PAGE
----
Key Largo is one of those movies that, if it were any better, might not be as good as it is or as interesting. It’s a movie that benefits from its black and white photography. If the film were shot in color, it would be too stark and too honest, and the whole thing would collapse like a house of cards.
John Houston’s Key Largo is a strange movie. Maybe it’s not that strange, but it has a strangeness to it that keeps the film feeling like we’re caught between a memory and a dream. Characters seem to wander from one set-piece to another, not because of narrative reasons but because of fate. A scene starts, but I’ll be damned if you can tell how it’s going to go.
Part of the strangeness comes from the script by Richard Brooks and Houston, who adapted Max Anderson’s play of the same name. Though Brooks claims Houston did little to help with the script other than drinking and gambling, but what Brooks took from the play is primarily the third act. That accounts for why everything seems as if we’re missing parts of a larger story. But under Houston’s direction and Brook’s structuring, it enhances the film and does not weaken it.
Key Largo pretends to be about Bogart’s character Major Frank McCloud. The movie even opens with Bogart on a bus, the only white man, aside from the driver, amongst indigenous Seminoles and Latinos. The bus gets pulled over, and the cops warn about two escaped Seminole prisoners. The bus driver tells Bogart the Seminoles will show up soon; they always come back home. Bogart stares mournfully into the camera. “Home being Key Largo.”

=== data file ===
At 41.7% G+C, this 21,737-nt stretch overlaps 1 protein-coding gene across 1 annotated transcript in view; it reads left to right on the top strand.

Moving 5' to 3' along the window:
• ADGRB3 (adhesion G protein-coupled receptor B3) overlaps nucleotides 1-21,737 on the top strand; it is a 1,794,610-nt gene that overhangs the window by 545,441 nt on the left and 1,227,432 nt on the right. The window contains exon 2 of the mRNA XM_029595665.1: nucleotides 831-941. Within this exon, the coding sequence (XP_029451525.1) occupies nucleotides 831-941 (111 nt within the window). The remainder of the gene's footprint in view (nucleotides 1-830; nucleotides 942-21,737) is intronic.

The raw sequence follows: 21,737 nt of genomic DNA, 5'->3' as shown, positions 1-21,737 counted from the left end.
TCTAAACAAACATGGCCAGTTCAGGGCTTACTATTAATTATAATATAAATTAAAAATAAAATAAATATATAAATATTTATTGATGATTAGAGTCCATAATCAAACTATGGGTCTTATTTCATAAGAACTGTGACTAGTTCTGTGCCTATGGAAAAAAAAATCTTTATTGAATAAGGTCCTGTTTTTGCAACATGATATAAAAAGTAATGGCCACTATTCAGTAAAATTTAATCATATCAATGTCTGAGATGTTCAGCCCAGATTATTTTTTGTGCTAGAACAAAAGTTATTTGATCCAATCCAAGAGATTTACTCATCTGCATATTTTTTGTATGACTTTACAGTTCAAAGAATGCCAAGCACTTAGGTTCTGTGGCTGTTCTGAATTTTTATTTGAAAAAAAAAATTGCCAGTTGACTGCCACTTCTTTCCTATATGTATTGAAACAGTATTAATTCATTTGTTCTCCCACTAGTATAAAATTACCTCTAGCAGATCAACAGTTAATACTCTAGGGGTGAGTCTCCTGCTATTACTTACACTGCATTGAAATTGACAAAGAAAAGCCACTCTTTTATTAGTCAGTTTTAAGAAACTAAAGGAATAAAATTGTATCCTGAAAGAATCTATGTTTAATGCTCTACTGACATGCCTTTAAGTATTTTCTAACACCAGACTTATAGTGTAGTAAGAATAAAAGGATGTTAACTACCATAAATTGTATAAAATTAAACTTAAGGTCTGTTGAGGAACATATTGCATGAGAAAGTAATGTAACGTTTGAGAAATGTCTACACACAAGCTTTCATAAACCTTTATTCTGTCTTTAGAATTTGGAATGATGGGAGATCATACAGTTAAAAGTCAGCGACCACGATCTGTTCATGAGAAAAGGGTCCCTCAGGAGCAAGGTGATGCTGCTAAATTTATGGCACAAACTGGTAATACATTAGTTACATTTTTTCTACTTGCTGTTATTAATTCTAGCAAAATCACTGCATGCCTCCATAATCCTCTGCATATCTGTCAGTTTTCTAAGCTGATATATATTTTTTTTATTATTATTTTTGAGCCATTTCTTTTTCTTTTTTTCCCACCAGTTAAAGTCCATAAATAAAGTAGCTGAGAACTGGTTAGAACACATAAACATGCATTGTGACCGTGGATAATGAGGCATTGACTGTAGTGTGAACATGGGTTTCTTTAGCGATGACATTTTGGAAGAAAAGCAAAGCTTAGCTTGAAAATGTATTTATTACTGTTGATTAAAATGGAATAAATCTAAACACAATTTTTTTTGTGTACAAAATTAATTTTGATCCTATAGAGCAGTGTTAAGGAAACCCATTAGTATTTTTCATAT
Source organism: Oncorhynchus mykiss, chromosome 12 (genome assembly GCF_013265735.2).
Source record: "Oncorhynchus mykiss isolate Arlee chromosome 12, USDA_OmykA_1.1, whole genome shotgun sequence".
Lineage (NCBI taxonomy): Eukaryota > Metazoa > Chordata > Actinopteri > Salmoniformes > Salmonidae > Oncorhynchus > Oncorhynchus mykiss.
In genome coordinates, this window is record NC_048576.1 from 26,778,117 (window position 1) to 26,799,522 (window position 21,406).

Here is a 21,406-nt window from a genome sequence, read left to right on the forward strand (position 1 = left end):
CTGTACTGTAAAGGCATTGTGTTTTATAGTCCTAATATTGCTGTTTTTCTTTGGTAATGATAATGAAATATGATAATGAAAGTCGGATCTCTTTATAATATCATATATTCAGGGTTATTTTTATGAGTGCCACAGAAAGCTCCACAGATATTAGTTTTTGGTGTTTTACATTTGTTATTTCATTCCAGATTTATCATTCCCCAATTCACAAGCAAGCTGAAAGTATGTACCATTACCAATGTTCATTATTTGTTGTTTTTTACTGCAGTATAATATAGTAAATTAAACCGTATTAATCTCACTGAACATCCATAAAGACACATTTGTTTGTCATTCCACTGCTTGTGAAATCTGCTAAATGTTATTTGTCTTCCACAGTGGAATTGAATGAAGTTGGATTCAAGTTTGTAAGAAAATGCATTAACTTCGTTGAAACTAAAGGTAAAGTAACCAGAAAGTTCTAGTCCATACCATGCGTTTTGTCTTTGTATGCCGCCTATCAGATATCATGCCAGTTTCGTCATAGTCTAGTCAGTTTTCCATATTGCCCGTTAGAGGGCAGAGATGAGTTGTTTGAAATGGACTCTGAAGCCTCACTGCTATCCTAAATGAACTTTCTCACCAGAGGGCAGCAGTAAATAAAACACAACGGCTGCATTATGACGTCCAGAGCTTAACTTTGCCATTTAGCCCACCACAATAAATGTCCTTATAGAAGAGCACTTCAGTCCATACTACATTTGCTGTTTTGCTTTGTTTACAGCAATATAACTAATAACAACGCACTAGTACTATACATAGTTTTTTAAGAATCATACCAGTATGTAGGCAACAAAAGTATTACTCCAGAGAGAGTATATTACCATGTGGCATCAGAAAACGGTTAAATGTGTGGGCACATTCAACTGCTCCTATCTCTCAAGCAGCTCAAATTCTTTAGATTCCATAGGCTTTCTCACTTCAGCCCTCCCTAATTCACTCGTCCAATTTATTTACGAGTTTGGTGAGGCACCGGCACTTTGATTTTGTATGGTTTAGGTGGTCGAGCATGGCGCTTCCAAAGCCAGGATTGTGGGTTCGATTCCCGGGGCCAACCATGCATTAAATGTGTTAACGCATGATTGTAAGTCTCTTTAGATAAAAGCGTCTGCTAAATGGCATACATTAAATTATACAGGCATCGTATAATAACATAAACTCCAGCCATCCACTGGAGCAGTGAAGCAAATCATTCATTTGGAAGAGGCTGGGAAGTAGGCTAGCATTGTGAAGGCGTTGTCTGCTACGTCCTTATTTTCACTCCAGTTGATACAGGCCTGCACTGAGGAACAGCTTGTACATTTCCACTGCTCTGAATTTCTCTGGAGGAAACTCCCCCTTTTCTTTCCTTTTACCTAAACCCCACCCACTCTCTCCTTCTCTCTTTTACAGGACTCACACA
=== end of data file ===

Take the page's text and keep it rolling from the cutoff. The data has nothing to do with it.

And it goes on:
Bogart doesn’t ask; he states it, albeit unsure. Bogart, Houston, and Brooks tell us precious little about Frank. All we know is that he fought in the war and knew George Temple, a fellow soldier who died in battle. He’s visiting the Keys for fishing and because the Temples invited him to stay at their hotel, the Key Largo.
Nora (Lauren Bacall) is the grief-stricken widow, and James (Lionel Barrymore), George’s disabled father and proprietor of the Key Largo. They want to know about how James died and his heroism. They need Frank to provide closure.
But upon arriving at the hotel, Frank is greeted by Curly (Thomas Gomez), Angel (Dan Seymour), Toots (Harry Lewis), and Gaye Dawn (Claire Trevor). At first, Frank asks for Mr. Temple, and all he’s told is that Temple is gone and the hotel is closed. This seems to be confirmed as the place appears to have no other guests. Though the men constantly refer to someone upstairs, who seems to be running things.
Eventually, Frank finds James outside by the docks. They invite Frank to stay the night. The other guests do not seem thrilled. A hurricane is coming, and the last thing they need is this stranger in the mix. His presence makes the other overly friendly, the kind of friendliness that makes you uneasy.
Key Largo is a movie where characters have a way of talking that both expose their psyche while also playing coy. For example, when Nora asks Frank what he hopes to do now that war is over, he tells her anything involving the sea. “Life on land has become too complicated for my taste.”